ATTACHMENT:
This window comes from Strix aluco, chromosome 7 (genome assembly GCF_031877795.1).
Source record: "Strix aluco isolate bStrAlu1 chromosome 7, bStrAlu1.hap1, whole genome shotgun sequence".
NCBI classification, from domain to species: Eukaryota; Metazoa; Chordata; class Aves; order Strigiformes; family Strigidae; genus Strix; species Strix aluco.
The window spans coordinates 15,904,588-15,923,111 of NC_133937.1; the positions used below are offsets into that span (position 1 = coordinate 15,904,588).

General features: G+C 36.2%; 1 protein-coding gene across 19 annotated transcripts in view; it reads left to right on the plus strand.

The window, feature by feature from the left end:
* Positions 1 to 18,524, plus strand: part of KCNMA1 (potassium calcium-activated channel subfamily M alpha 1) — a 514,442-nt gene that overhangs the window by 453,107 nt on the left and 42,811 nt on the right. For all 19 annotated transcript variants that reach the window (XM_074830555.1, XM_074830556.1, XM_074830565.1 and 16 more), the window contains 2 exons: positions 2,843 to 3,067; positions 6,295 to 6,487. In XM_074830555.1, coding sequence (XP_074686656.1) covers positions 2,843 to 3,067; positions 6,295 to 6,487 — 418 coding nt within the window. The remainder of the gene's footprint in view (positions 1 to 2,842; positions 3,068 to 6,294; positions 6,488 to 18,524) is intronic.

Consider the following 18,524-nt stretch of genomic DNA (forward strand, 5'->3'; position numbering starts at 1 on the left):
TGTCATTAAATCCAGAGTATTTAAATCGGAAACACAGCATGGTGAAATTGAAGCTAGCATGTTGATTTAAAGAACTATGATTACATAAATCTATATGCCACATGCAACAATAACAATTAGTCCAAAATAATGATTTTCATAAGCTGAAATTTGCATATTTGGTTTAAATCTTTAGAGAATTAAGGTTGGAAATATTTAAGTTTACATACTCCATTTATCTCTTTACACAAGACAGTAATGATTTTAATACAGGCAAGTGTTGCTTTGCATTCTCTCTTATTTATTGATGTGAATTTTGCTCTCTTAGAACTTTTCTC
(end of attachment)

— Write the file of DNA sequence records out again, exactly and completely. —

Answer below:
This window comes from Strix aluco, chromosome 7 (genome assembly GCF_031877795.1).
Source record: "Strix aluco isolate bStrAlu1 chromosome 7, bStrAlu1.hap1, whole genome shotgun sequence".
NCBI classification, from domain to species: Eukaryota; Metazoa; Chordata; class Aves; order Strigiformes; family Strigidae; genus Strix; species Strix aluco.
The window spans coordinates 15,904,588-15,923,111 of NC_133937.1; the positions used below are offsets into that span (position 1 = coordinate 15,904,588).

General features: G+C 36.2%; 1 protein-coding gene across 19 annotated transcripts in view; it reads left to right on the plus strand.

The window, feature by feature from the left end:
* Positions 1 to 18,524, plus strand: part of KCNMA1 (potassium calcium-activated channel subfamily M alpha 1) — a 514,442-nt gene that overhangs the window by 453,107 nt on the left and 42,811 nt on the right. For all 19 annotated transcript variants that reach the window (XM_074830555.1, XM_074830556.1, XM_074830565.1 and 16 more), the window contains 2 exons: positions 2,843 to 3,067; positions 6,295 to 6,487. In XM_074830555.1, coding sequence (XP_074686656.1) covers positions 2,843 to 3,067; positions 6,295 to 6,487 — 418 coding nt within the window. The remainder of the gene's footprint in view (positions 1 to 2,842; positions 3,068 to 6,294; positions 6,488 to 18,524) is intronic.

Consider the following 18,524-nt stretch of genomic DNA (forward strand, 5'->3'; position numbering starts at 1 on the left):
TGTCATTAAATCCAGAGTATTTAAATCGGAAACACAGCATGGTGAAATTGAAGCTAGCATGTTGATTTAAAGAACTATGATTACATAAATCTATATGCCACATGCAACAATAACAATTAGTCCAAAATAATGATTTTCATAAGCTGAAATTTGCATATTTGGTTTAAATCTTTAGAGAATTAAGGTTGGAAATATTTAAGTTTACATACTCCATTTATCTCTTTACACAAGACAGTAATGATTTTAATACAGGCAAGTGTTGCTTTGCATTCTCTCTTATTTATTGATGTGAATTTTGCTCTCTTAGAACTTTTCTC